Georgian, Russian diplomats meet in Prague
Monday, November 25
Georgian PM’s special envoy for relations with Russia, Zurab Abashidze, and Russia’s Deputy Foreign Minister Grigory Karasin met in Prague on November 21 for the fifth time since the launch of this format of negotiations almost a year ago.
The format was launched in December, 2012 to address issues related mainly with trade, economy, humanitarian and cultural aspects of bilateral relations.
For the first time since the launch of this negotiating format, the two diplomats made a joint appearance before journalists after the meeting on November 21.
“First of all today we noted that the epoch of maniacal enmity, instilled by the previous leadership of Georgia, is left behind,” Karasin told journalists.
“We hope constructive period of interaction and joint search for solutions lies ahead of us, which will be based on mutual respect of interests of the two countries,” he said.
“But there should be no inflated expectations about what we have already done and what we have to do in the future – illusions are the most dangerous for the relations,” Karasin said, adding that over-inflated expectations may cause disillusionment and “freezing of relations.”
“That’s exactly what we don’t want to happen,” he said. “We want everything to develop perhaps not so fast, but reliably.”
Karasin also said that Moscow was watching closely Georgia’s presidential campaign and election.
“We think that elections were held calmly, probably even too calmly, which represents a sound indicator for the Georgian society. Those statements which were made by Georgia’s new president were perceived positively by us,” Karasin said.
Zurab Abashidze said that Georgia’s new president Giorgi Margvelashvili and new PM Irakli Garibashvili support continuation of this dialogue.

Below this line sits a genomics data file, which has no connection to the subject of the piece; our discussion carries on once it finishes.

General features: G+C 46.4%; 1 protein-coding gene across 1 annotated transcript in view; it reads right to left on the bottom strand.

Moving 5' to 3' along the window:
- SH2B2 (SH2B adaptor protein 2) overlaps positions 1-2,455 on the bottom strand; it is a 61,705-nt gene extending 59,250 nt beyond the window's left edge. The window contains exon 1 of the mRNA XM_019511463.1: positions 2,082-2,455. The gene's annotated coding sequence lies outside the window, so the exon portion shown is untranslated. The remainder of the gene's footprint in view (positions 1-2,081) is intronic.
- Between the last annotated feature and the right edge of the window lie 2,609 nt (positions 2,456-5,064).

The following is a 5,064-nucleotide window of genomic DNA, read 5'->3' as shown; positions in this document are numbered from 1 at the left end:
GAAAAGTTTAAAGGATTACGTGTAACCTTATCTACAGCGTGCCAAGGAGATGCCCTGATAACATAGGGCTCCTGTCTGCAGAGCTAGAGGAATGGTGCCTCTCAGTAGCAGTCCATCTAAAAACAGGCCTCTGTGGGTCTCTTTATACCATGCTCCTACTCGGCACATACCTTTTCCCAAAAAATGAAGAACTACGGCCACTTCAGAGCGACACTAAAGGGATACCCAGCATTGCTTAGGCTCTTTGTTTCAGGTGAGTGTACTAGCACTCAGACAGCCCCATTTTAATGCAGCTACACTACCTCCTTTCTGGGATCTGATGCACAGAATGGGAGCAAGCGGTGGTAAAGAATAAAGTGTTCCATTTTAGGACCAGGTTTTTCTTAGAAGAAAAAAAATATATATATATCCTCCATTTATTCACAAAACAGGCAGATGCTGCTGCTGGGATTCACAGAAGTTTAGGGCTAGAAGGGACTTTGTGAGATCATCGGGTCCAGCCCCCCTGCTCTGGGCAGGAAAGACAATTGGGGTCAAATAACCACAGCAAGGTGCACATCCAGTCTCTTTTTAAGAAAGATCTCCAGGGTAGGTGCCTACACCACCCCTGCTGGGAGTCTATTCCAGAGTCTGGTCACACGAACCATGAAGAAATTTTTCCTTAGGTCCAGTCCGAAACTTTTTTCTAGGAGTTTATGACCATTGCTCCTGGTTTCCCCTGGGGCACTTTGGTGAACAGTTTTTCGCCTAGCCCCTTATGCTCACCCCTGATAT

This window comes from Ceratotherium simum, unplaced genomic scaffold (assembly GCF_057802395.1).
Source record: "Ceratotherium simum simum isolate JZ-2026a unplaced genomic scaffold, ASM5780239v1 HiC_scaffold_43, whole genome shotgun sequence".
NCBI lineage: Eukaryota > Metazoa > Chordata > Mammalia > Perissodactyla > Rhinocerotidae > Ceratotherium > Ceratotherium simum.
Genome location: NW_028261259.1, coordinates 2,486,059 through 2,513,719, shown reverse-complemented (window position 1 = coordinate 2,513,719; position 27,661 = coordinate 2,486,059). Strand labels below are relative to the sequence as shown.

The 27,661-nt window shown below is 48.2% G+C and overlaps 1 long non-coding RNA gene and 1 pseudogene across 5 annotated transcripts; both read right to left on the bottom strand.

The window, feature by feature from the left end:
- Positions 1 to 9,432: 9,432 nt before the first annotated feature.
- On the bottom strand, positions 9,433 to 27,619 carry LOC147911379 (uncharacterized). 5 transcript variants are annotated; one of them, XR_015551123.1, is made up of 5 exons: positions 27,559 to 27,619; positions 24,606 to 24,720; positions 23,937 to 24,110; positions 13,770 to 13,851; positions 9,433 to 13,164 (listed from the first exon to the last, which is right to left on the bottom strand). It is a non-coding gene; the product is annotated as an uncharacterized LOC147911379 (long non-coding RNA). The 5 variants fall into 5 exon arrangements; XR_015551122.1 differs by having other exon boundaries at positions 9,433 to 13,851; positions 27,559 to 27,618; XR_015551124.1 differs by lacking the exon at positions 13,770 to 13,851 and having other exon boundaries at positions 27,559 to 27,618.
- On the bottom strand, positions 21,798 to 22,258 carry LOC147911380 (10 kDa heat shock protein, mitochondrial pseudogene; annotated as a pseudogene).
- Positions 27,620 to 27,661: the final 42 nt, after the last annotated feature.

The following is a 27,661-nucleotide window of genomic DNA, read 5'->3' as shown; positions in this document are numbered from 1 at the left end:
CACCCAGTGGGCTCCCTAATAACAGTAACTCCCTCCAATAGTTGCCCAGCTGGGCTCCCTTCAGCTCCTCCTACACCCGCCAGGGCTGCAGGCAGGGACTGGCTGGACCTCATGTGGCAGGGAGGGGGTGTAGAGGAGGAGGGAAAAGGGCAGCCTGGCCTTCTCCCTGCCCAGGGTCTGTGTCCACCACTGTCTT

He also reiterated that this format of negotiations do not touch upon issues representing “red lines” – Georgia territorial integrity and Georgia’s freedom of choice in foreign policy affairs.
After the meeting the two sides have also released separate written statements both of them noting positive dynamic in talks.
Abashidze said in his statement that with reopening of the Russian market for the Georgian products and positive trends in humanitarian, people-to-people contacts, most of the agenda items, laid out upon the launch of talks about a year ago, have already been addressed. Abashidze also said that ideas were exchanged at the meeting about issues that can be address “at the next stage” of this dialogue.
The two diplomats have agreed to hold next meeting either in March or February, 2014.
The Russian Foreign Ministry said in its statement: “In overall, constructive and amicable atmosphere of these meetings, held since December 2012, allows successful resolution of practical issues.”
The Russian Foreign Ministry also said that Moscow uses “flexible approach” in issuing visas to the Georgian citizens, which, it said, led to 40% year-to-year increase in number of visas granted to Georgians in 2013.